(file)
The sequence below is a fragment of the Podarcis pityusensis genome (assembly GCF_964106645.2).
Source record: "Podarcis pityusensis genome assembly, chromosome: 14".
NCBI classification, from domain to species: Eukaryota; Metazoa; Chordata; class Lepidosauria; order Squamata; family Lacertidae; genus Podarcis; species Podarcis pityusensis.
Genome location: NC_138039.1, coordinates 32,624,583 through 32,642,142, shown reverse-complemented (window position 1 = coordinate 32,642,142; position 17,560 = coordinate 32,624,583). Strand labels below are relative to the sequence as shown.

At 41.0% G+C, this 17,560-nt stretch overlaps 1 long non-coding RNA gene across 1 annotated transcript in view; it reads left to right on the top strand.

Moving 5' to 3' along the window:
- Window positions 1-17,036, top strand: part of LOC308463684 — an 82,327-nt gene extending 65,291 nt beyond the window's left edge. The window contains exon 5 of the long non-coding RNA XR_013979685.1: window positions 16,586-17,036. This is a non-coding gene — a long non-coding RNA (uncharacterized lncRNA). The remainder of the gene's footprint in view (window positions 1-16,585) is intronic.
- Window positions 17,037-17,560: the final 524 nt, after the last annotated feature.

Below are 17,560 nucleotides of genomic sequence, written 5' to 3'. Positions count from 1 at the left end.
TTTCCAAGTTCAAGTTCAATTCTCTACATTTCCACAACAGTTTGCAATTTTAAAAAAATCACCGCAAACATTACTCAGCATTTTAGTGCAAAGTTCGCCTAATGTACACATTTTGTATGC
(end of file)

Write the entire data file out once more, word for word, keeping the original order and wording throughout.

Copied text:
The sequence below is a fragment of the Podarcis pityusensis genome (assembly GCF_964106645.2).
Source record: "Podarcis pityusensis genome assembly, chromosome: 14".
NCBI classification, from domain to species: Eukaryota; Metazoa; Chordata; class Lepidosauria; order Squamata; family Lacertidae; genus Podarcis; species Podarcis pityusensis.
Genome location: NC_138039.1, coordinates 32,624,583 through 32,642,142, shown reverse-complemented (window position 1 = coordinate 32,642,142; position 17,560 = coordinate 32,624,583). Strand labels below are relative to the sequence as shown.

At 41.0% G+C, this 17,560-nt stretch overlaps 1 long non-coding RNA gene across 1 annotated transcript in view; it reads left to right on the top strand.

Moving 5' to 3' along the window:
- Window positions 1-17,036, top strand: part of LOC308463684 — an 82,327-nt gene extending 65,291 nt beyond the window's left edge. The window contains exon 5 of the long non-coding RNA XR_013979685.1: window positions 16,586-17,036. This is a non-coding gene — a long non-coding RNA (uncharacterized lncRNA). The remainder of the gene's footprint in view (window positions 1-16,585) is intronic.
- Window positions 17,037-17,560: the final 524 nt, after the last annotated feature.

Below are 17,560 nucleotides of genomic sequence, written 5' to 3'. Positions count from 1 at the left end.
TTTCCAAGTTCAAGTTCAATTCTCTACATTTCCACAACAGTTTGCAATTTTAAAAAAATCACCGCAAACATTACTCAGCATTTTAGTGCAAAGTTCGCCTAATGTACACATTTTGTATGC